To assemble, the feed cylinder 14 is slipped over the gear case front head 29 and then turned into its operative position. The feed screw 13 is so inserted in the cylinder 14 that the screw tenon 33 is received in the hole 32 in the drive member 31, the knife 37 and the perforated plate 36 are slipped in place on the free end of the feed screw 13, and the end ring 41 is turned on the threaded end of the feed cylinder 14. This procedure in reverse detaches the feed cylinder 14 and screw 13 together with their adjuncts from the mixer-chopper. Hence, the comminuting machine is readily detachable from the mixer-chopper apparatus as an independent unit.

The rear tub wall 21 defines an ingress opening 47 through which extends a stationarily mounted tube 48, the tube 48 being fixed as by welding to a rear wall 49 of the housing 10 and extending through the front wall 30 of the housing 10. The front wall 30 has a horizontal portion 50 bent out of the plane of the front wall and the rear wall 49 also has a horizontal portion 51 bent out of the plane of the rear wall, the horizontal portions 50 and 51 functioning as parts of covers for the motors 12 and 17 (FIG. 11) and their adjuncts. The tube 48 functions to rotatably mount a pulley 52, operatively connected to the motor 17 by means of an endless belt 53, having a hub 54 defining a ring 55 at one of its ends. The tube 48 is provided with an abutment face 56, a groove 57 for bolding grease, and a rubber O-ring 58 for retaining the grease in the groove. The pulley 52 is retained on the tube 48 by means of centering action provided by the endless belt 53 and by end thrust provided by the paddle 18 urging the pulley 52 against the abutment face 56.

The paddle 18 includes a ring 59 of a size to fit over the pulley-hub ring 55, there being two pins 60 (180 degrees apart) carried on the inner surface of the paddle ring 59 which are received in two notches 61 in the hub ring 55. This forms a slip connection through which, as the motor 17 drives the pulley-hub ring 55, the paddle 18 is rotated about a generally horizontal axis which coincides with the longitudinal axis of the tube 48. The paddle ring 59 is carried on the ends of two arms 62 (FIGS. 6 and 8) which define at their end remote from the ring 59 a bushing-lined hole 63 which receives a pin 64, extending through the front wall 20 of the tub 19, for rotatably mounting the paddle 18. The paddle arms 62 at the hole 63 are provided with opposed extensions 65 one of which in the broken line position shown in FIG. 8 is very close to the chopper inlet 15. The passing of the arm ex tensions 65 very close to the chopper inlet 15 forces mixed food into the comminuting machine. The arms 62 and the arm extensions 65 lift the food up in the tub 19 and then let it drop to create a good mixing action while at the same time advancing the mixed food along the horizontal axis of rotation of the paddle 18 toward the chopper inlet 15. The paddle 18 as seen in its broken line p0- sition shown in FIG. 8 has the form of a recumbent T.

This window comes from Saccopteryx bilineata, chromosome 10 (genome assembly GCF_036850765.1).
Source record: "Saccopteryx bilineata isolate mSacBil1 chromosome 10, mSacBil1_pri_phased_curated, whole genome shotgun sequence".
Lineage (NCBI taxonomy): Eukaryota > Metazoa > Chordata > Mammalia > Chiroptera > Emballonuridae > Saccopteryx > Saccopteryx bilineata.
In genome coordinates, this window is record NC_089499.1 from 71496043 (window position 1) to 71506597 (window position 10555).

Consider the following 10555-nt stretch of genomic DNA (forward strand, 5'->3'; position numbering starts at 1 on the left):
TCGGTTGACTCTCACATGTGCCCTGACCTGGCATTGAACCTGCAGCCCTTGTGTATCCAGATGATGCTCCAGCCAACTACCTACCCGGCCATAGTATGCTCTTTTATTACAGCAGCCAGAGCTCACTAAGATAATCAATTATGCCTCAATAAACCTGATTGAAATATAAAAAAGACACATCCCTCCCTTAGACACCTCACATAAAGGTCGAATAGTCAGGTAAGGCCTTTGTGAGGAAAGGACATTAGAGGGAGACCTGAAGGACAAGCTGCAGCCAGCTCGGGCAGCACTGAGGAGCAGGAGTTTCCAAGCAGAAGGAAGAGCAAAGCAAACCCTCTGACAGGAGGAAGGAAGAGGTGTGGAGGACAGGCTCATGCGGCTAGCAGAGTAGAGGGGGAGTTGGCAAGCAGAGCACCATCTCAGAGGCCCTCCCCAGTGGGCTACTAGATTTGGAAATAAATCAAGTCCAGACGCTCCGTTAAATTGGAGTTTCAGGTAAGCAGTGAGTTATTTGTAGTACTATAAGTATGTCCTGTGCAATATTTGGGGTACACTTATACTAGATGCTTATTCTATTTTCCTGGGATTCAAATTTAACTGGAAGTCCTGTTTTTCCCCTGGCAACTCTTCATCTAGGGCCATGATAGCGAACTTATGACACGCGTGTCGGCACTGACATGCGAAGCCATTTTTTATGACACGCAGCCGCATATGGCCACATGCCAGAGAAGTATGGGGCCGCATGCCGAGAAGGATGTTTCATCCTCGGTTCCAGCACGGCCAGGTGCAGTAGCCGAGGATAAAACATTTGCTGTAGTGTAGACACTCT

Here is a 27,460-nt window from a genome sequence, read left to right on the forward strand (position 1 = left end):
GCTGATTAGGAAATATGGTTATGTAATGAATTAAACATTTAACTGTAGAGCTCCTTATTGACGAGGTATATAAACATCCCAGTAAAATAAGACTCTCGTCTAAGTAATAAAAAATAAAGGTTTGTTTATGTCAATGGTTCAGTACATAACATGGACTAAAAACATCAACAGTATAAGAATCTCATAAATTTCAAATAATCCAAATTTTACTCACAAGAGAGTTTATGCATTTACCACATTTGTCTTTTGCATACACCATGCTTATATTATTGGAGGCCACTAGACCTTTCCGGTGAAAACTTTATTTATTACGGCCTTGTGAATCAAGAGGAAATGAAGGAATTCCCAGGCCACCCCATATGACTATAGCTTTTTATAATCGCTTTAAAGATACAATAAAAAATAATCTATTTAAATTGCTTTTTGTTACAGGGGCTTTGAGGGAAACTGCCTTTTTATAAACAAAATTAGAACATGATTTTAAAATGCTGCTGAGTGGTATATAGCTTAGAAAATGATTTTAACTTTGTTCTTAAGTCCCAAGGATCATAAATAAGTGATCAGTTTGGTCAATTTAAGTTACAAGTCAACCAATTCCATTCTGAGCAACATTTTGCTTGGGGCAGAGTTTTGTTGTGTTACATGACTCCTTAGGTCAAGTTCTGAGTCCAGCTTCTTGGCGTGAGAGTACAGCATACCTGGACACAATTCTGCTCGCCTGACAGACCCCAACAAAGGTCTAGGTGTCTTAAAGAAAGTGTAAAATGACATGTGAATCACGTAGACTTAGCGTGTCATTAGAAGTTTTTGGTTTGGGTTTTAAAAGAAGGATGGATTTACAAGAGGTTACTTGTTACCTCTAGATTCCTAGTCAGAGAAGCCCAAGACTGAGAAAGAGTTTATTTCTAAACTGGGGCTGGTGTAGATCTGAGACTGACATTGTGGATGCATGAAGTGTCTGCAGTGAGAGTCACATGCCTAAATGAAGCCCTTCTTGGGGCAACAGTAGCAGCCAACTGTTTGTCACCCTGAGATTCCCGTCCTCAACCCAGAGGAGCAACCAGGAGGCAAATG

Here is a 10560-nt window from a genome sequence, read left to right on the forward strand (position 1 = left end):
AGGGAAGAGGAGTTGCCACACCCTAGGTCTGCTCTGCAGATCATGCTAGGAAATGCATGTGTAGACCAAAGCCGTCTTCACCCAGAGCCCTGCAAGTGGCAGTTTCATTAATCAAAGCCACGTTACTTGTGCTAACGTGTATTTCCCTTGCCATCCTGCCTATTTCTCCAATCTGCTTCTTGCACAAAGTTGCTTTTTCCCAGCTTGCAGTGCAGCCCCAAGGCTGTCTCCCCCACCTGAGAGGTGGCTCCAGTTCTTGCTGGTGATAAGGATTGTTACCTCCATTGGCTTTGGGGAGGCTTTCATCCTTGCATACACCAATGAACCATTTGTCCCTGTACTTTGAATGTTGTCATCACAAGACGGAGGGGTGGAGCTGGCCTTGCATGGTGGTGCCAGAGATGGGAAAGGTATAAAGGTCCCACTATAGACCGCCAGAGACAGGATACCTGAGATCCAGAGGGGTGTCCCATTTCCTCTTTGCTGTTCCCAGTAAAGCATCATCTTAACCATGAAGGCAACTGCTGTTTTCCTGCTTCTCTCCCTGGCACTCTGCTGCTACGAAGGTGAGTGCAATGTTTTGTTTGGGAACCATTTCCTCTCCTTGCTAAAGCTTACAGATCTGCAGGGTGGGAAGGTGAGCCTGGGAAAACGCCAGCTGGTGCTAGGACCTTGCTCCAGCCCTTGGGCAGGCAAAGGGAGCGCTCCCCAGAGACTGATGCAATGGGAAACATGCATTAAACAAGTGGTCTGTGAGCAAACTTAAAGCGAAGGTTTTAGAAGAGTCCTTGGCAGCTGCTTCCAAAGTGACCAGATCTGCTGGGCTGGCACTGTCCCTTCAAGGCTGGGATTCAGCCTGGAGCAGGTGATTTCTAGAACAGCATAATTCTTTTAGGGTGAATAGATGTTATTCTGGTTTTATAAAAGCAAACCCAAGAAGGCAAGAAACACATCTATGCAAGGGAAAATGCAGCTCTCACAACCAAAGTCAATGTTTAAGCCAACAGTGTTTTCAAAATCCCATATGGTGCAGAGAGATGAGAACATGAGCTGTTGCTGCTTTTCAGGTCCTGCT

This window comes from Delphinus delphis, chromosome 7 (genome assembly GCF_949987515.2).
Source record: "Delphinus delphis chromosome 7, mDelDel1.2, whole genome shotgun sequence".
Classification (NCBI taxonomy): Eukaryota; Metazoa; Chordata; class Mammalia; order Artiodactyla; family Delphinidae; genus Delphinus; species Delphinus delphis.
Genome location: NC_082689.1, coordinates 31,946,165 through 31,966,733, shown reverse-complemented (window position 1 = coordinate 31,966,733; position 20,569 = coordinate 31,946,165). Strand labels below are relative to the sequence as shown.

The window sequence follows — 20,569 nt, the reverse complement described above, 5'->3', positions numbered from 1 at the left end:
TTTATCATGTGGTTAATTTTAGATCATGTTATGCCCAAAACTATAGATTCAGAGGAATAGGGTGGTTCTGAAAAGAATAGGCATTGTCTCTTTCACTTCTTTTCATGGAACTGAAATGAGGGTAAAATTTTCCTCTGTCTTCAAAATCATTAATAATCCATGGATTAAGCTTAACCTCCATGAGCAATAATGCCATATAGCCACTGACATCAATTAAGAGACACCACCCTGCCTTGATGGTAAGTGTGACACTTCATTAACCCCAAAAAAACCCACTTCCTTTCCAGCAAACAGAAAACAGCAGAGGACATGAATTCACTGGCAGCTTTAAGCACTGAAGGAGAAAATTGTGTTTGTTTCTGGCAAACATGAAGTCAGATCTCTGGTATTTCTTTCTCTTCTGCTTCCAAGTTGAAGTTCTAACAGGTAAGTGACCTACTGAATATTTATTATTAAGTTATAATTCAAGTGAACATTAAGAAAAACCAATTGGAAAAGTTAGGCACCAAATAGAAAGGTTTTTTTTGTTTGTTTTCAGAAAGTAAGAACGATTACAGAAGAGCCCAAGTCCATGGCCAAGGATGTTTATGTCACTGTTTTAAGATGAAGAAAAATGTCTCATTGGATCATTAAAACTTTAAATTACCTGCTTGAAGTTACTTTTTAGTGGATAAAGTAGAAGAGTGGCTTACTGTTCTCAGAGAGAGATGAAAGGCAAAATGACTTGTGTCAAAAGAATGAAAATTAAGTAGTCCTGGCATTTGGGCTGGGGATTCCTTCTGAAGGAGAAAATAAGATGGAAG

The pin 64 is slidable on the axis of rotation of the paddle 18 to facilitate removal of the paddle from the tub 19 and replacement of the paddle in the tub. A thickened portion 66 of the front tub wall 20 defines the hole through which the pin 64 extends and is provided with a cut-away area 67 (FIG. 2) defined by abutment walls 68. The pin 64 carries a handle 69 movable about the axis of the pin 64 between the abutment walls 68. A plate 70, attached to the wall portion 66 by means of two screws 71, has a notch 72 located at the cut-away area 67 of the wall portion 66. When the handle 69 is in its position shown in FIG. 2, the plate 70 prevents the pin 64 from moving to the left as viewed in FIG. 8. However, when the handle 69 is moved clockwise from its position shown in FIG. 2 to the plate notch 72, the pin can be moved to the left as viewed in FIG. 8 for the purpose of removing the paddle 18 from the tub 19. To remove the paddle 18 from the tub 19, the tub 19 is moved slightly to the left as viewed in FIG. 8 so that the paddle ring 59 has room to clear the pulley-hub ring 55, the pin 64 is slid to the left as viewed in FIG. 8 out of the paddle hole 63, and the paddle 18 is moved to the left enough to remove the drive pins 60 from the notches 61. Replacement after cleaning is equally easy. The pins 60 and notches 61 provide a slip connection for attaching the paddle 18 to the drive means and the pin 64 rotatably mounts the left end of the paddle 18 as viewed in FIG. 8, the pin 64 being slidable to facilitate removal of the paddle from the tub and replacement of the paddle in the tub. The drive means, i.e., the pulley 52, hub 54 and hub ring 55, is mounted for rotation on the outer surface of the tube 48.